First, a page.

• David Wagner, who writes and illustrates the “It’s About Time” column in EW, will be leading a Life Among the Mosses Walk from 1 to 3 pm Saturday, Feb. 25, at Mt. Pisgah Arboretum. Fee is $5. Call 747-3817 for more information. No registration required.
“Ellen passed away.” Even over the phone I could tell my friend was fighting tears. Just the day before, I attended the 10th annual meeting of Lane Independent Living Alliance (LILA). We talked fondly about Ellen Bombero and her role in its tumultuous beginnings.
For those who fiend for the authenticity of Portland’s indie-art aesthetic, the idiosyncrasy of the power duo and the elegance of a classical stringed instrument, Talkdemonic is your Homeric lotus fruit, your Coleridgean Xanadu — with Lisa Molinaro on viola and Kevin O’Connor on drums, loops and laptop (and the occasional avant-banjo thrown in), Talkdemonic comes to Eugene as a complete package.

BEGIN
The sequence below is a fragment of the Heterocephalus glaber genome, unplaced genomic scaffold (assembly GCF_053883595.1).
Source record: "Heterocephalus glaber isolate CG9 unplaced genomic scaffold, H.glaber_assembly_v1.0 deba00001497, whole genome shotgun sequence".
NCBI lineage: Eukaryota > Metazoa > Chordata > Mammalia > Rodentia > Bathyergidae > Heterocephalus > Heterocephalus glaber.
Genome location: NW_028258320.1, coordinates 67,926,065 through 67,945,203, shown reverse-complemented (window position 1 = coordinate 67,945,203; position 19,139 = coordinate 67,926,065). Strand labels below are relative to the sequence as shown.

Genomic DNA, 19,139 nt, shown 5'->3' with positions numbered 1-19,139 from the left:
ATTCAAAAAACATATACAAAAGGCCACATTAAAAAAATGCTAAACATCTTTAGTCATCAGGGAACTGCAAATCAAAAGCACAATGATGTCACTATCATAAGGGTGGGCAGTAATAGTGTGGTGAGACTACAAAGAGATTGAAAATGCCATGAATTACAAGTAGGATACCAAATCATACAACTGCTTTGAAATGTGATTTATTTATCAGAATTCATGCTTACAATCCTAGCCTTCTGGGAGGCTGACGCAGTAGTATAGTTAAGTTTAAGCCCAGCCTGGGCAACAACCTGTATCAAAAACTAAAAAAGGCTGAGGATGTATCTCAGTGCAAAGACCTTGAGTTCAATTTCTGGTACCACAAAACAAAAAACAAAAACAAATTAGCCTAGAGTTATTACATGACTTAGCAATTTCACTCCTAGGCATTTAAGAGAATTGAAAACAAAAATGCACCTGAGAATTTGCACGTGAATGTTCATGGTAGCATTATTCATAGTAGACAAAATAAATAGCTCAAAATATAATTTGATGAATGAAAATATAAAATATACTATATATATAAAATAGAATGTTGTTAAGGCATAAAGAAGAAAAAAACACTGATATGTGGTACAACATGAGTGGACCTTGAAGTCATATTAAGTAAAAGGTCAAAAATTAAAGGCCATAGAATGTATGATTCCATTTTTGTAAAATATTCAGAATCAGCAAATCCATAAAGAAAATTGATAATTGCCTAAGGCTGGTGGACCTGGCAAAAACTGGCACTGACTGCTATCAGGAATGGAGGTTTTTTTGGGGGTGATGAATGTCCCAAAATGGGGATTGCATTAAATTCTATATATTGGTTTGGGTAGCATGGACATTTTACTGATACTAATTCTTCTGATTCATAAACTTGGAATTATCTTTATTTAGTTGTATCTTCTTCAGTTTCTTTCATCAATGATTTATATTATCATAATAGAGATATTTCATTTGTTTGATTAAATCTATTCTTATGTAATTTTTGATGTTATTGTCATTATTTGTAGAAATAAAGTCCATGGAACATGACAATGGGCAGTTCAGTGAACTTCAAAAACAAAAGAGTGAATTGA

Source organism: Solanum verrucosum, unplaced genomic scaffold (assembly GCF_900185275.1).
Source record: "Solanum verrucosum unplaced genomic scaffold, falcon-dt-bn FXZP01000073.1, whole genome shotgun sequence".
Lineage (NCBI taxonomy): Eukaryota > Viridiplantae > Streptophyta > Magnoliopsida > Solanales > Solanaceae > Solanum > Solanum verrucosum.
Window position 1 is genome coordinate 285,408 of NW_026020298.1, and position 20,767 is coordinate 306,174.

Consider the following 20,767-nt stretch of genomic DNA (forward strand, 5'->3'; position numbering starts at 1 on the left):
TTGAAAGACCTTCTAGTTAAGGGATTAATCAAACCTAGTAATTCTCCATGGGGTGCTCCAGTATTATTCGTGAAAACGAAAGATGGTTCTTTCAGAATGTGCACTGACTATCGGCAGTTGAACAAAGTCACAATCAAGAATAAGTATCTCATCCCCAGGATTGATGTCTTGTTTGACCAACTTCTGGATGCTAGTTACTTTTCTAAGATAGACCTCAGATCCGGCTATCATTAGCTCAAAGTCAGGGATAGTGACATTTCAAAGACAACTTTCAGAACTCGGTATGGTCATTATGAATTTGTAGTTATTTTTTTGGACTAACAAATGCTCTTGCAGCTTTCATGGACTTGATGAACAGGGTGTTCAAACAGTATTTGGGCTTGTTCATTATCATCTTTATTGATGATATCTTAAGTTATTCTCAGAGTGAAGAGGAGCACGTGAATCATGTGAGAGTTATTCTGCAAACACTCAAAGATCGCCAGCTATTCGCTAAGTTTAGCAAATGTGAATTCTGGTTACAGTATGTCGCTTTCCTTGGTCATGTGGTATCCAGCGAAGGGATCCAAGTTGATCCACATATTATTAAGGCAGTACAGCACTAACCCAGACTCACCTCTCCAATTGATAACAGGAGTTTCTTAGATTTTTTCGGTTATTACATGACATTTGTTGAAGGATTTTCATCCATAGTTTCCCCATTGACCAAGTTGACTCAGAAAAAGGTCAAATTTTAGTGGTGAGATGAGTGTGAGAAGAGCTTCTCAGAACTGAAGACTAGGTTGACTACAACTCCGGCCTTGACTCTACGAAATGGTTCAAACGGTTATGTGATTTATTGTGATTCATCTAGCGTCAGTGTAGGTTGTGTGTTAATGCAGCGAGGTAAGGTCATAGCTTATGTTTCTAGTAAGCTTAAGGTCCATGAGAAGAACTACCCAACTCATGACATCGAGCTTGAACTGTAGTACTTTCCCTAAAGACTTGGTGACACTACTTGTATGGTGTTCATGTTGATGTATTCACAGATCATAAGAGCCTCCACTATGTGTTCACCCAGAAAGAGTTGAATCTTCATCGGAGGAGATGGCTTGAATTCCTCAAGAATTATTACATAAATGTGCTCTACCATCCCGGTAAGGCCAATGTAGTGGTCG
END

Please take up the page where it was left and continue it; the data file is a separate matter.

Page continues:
You’re at your first Keller Williams show, not quite knowing what to expect. The stage is littered with guitars, a drum pad, speakers, synths. A regular-looking guy takes the stage and the crowd perks up.
With the success of the UO women’s Ultimate Frisbee team, Fugue, which won the President’s Day Invitational this past weekend in California, it’s no wonder the sport is enjoying such popularity in Eugene.
“I wanted to do something more with my life … I wanted something that would connect with my heart,” Paul Nicholson says, explaining how a corporate man from New Zealand came to be executive director of the Oregon Shakespeare Festival.